Posts tagged tax law changes
Tax Season Starts on Time for Most Taxpayers; Those Affected by Late Tax Breaks Can File in Mid- to Late February
IR-2010-126, Dec. 23, 2010 http://bit.ly/h21QkW
WASHINGTON — Following last week’s tax law changes, the Internal Revenue Service announced today the upcoming tax season will start on time for most people, but taxpayers affected by three recently reinstated deductions need to wait until mid- to late February to file their individual tax returns. In addition, taxpayers who itemize deductions on Form 1040 Schedule A will need to wait until mid- to late February to file as well.
The start of the 2011 filing season will begin in January for the majority of taxpayers. However, last week’s changes in the law mean that the IRS will need to reprogram its processing systems for three provisions that were extended in the Tax Relief, Unemployment Insurance Reauthorization and Job Creation Act of 2010 that became law on Dec. 17.
People claiming any of these three items — involving the state and local sales tax deduction, higher education tuition and fees deduction and educator expenses deduction as well as those taxpayers who itemize deductions on Form 1040 Schedule A — will need to wait to file their tax returns until tax processing systems are ready, which the IRS estimates will be in mid- to late February.
“The majority of taxpayers will be able to fill out their tax returns and file them as they normally do,” said IRS Commissioner Doug Shulman. “We will do everything we can to minimize the impact of recent tax law changes on other taxpayers. The IRS will work through the holidays and into the New Year to get our systems reprogrammed and ensure taxpayers have a smooth tax season.”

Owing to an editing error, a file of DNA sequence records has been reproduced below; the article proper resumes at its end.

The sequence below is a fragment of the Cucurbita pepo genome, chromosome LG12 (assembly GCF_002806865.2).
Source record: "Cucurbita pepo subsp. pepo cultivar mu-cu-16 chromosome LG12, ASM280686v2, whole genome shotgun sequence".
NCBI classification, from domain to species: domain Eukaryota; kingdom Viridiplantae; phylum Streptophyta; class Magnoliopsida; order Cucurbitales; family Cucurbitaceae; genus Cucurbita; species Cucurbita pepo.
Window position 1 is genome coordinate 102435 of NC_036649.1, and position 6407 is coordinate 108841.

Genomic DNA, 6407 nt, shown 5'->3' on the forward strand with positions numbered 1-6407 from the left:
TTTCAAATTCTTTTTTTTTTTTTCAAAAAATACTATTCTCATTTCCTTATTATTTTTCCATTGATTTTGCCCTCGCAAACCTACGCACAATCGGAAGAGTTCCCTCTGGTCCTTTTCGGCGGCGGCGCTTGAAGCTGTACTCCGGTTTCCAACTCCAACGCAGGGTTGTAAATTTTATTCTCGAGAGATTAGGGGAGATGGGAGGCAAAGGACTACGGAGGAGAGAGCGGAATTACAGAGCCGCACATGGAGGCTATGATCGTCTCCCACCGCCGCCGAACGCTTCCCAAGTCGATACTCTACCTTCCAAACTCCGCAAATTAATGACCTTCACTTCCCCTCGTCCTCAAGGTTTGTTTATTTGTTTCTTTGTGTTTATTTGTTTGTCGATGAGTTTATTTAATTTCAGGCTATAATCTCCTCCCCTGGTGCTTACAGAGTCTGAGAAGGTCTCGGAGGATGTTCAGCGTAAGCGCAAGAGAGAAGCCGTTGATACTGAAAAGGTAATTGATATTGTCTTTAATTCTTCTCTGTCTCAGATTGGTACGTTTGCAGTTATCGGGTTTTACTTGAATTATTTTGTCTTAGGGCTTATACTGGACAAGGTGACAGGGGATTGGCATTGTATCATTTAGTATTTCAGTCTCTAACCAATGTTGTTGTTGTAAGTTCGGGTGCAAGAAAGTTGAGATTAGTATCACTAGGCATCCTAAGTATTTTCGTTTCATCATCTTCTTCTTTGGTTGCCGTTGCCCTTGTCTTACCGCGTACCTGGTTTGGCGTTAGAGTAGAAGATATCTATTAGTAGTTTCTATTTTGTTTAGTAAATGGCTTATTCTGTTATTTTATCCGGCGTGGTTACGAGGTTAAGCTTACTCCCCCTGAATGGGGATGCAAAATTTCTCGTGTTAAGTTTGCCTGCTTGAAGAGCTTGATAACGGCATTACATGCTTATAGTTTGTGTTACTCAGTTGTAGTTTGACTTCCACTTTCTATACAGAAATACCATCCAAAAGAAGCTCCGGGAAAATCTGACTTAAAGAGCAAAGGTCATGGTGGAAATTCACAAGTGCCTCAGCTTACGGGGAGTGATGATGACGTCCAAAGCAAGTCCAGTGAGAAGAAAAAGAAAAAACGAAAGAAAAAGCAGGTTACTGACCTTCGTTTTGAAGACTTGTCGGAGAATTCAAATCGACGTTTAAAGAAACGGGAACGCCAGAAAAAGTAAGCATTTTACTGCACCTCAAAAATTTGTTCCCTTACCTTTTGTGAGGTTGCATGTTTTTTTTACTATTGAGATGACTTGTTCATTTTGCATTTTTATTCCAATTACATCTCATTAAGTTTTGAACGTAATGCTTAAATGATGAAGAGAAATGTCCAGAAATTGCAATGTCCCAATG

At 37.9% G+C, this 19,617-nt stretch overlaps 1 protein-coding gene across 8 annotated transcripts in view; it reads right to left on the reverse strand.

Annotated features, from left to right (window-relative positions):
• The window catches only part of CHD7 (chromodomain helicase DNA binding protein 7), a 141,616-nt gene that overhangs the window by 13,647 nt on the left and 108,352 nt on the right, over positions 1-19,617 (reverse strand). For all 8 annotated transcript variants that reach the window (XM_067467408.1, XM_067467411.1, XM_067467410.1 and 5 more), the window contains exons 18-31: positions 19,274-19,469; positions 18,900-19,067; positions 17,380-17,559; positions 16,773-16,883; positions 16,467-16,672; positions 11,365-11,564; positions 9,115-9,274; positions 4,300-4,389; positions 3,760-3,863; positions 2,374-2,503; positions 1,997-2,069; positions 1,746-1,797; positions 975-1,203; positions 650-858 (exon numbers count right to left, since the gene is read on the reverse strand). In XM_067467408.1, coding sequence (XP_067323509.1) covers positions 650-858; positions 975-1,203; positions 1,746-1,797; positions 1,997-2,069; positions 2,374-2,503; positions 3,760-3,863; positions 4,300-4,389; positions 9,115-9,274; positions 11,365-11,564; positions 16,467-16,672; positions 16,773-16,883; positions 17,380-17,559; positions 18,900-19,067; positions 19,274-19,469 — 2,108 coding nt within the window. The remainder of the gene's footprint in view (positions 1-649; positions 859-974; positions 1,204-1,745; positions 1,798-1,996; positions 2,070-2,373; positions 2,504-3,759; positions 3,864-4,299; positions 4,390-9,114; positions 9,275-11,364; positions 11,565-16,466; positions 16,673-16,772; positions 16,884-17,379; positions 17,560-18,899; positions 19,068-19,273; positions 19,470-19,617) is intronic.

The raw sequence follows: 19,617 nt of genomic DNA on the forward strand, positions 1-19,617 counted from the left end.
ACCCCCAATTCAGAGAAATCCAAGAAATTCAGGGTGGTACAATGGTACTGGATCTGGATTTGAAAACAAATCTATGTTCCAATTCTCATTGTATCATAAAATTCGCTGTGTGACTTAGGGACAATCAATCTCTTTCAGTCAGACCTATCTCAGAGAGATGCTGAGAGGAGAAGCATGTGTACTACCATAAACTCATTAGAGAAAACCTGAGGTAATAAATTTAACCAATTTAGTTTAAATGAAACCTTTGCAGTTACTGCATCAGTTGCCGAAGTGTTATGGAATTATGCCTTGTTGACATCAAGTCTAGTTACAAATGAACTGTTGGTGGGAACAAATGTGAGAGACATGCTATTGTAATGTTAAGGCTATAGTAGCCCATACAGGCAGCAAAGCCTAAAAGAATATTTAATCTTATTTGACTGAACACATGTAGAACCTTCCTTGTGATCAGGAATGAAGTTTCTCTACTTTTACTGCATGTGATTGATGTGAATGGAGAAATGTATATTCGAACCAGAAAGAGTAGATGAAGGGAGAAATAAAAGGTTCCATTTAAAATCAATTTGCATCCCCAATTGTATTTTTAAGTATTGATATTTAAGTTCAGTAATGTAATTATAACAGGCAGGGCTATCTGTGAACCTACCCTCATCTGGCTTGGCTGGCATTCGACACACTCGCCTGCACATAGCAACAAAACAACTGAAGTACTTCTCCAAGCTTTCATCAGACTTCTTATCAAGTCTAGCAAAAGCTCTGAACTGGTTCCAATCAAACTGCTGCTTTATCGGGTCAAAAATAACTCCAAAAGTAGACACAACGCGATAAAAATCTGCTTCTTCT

The IRS will announce a specific date in the near future when it can start processing tax returns impacted by the late tax law changes. In the interim, people in the affected categories can start working on their tax returns, but they should not submit their returns until IRS systems are ready to process the new tax law changes.
The IRS urged taxpayers to use e-file instead of paper tax forms to minimize confusion over the recent tax changes and ensure accurate tax returns.
Taxpayers will need to wait to file if they are within any of the following three categories:
- Taxpayers claiming itemized deductions on Schedule A. Itemized deductions include mortgage interest, charitable deductions, medical and dental expenses as well as state and local taxes. In addition, itemized deductions include the state and local general sales tax deduction extended in the Tax Relief, Unemployment Insurance Reauthorization, and Job Creation Act of 2010 enacted Dec. 17, which primarily benefits people living in areas without state and local income taxes and is claimed on Schedule A, Line 5. Because of late Congressional action to enact tax law changes, anyone who itemizes and files a Schedule A will need to wait to file until mid- to late February.